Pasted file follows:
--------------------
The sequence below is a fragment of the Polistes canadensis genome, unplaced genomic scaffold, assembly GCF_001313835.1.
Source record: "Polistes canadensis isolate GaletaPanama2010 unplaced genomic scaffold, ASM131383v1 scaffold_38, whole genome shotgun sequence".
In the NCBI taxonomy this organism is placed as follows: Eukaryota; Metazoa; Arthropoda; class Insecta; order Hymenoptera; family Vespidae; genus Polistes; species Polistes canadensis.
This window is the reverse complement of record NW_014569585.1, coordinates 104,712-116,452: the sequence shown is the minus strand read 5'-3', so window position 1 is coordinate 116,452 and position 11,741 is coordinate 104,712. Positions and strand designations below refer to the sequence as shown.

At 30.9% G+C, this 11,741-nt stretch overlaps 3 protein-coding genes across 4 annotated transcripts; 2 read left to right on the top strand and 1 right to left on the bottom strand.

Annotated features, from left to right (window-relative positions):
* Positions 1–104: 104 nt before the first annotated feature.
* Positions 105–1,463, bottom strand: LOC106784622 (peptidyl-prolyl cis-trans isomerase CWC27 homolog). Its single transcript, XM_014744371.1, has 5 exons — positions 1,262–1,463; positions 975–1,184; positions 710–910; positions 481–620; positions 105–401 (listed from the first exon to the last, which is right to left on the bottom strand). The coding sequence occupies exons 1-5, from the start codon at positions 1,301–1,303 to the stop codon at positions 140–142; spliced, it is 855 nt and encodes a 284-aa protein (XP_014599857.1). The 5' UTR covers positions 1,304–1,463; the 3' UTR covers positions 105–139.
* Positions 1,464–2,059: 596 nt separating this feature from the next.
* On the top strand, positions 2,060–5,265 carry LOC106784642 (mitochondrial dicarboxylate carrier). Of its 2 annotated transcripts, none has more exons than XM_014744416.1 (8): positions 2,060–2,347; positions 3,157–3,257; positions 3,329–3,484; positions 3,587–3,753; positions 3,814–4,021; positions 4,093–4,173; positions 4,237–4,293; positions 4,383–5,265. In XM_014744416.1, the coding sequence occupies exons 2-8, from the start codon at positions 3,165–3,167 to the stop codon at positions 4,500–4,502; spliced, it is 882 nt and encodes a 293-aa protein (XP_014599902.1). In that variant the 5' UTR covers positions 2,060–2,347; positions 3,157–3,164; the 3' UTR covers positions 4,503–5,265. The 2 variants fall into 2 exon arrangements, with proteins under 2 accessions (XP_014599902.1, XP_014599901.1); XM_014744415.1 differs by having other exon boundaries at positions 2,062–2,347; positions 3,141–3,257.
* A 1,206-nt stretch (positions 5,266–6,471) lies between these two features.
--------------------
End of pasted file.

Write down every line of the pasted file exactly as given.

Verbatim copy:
The sequence below is a fragment of the Polistes canadensis genome, unplaced genomic scaffold, assembly GCF_001313835.1.
Source record: "Polistes canadensis isolate GaletaPanama2010 unplaced genomic scaffold, ASM131383v1 scaffold_38, whole genome shotgun sequence".
In the NCBI taxonomy this organism is placed as follows: Eukaryota; Metazoa; Arthropoda; class Insecta; order Hymenoptera; family Vespidae; genus Polistes; species Polistes canadensis.
This window is the reverse complement of record NW_014569585.1, coordinates 104,712-116,452: the sequence shown is the minus strand read 5'-3', so window position 1 is coordinate 116,452 and position 11,741 is coordinate 104,712. Positions and strand designations below refer to the sequence as shown.

At 30.9% G+C, this 11,741-nt stretch overlaps 3 protein-coding genes across 4 annotated transcripts; 2 read left to right on the top strand and 1 right to left on the bottom strand.

Annotated features, from left to right (window-relative positions):
* Positions 1–104: 104 nt before the first annotated feature.
* Positions 105–1,463, bottom strand: LOC106784622 (peptidyl-prolyl cis-trans isomerase CWC27 homolog). Its single transcript, XM_014744371.1, has 5 exons — positions 1,262–1,463; positions 975–1,184; positions 710–910; positions 481–620; positions 105–401 (listed from the first exon to the last, which is right to left on the bottom strand). The coding sequence occupies exons 1-5, from the start codon at positions 1,301–1,303 to the stop codon at positions 140–142; spliced, it is 855 nt and encodes a 284-aa protein (XP_014599857.1). The 5' UTR covers positions 1,304–1,463; the 3' UTR covers positions 105–139.
* Positions 1,464–2,059: 596 nt separating this feature from the next.
* On the top strand, positions 2,060–5,265 carry LOC106784642 (mitochondrial dicarboxylate carrier). Of its 2 annotated transcripts, none has more exons than XM_014744416.1 (8): positions 2,060–2,347; positions 3,157–3,257; positions 3,329–3,484; positions 3,587–3,753; positions 3,814–4,021; positions 4,093–4,173; positions 4,237–4,293; positions 4,383–5,265. In XM_014744416.1, the coding sequence occupies exons 2-8, from the start codon at positions 3,165–3,167 to the stop codon at positions 4,500–4,502; spliced, it is 882 nt and encodes a 293-aa protein (XP_014599902.1). In that variant the 5' UTR covers positions 2,060–2,347; positions 3,157–3,164; the 3' UTR covers positions 4,503–5,265. The 2 variants fall into 2 exon arrangements, with proteins under 2 accessions (XP_014599902.1, XP_014599901.1); XM_014744415.1 differs by having other exon boundaries at positions 2,062–2,347; positions 3,141–3,257.
* A 1,206-nt stretch (positions 5,266–6,471) lies between these two features.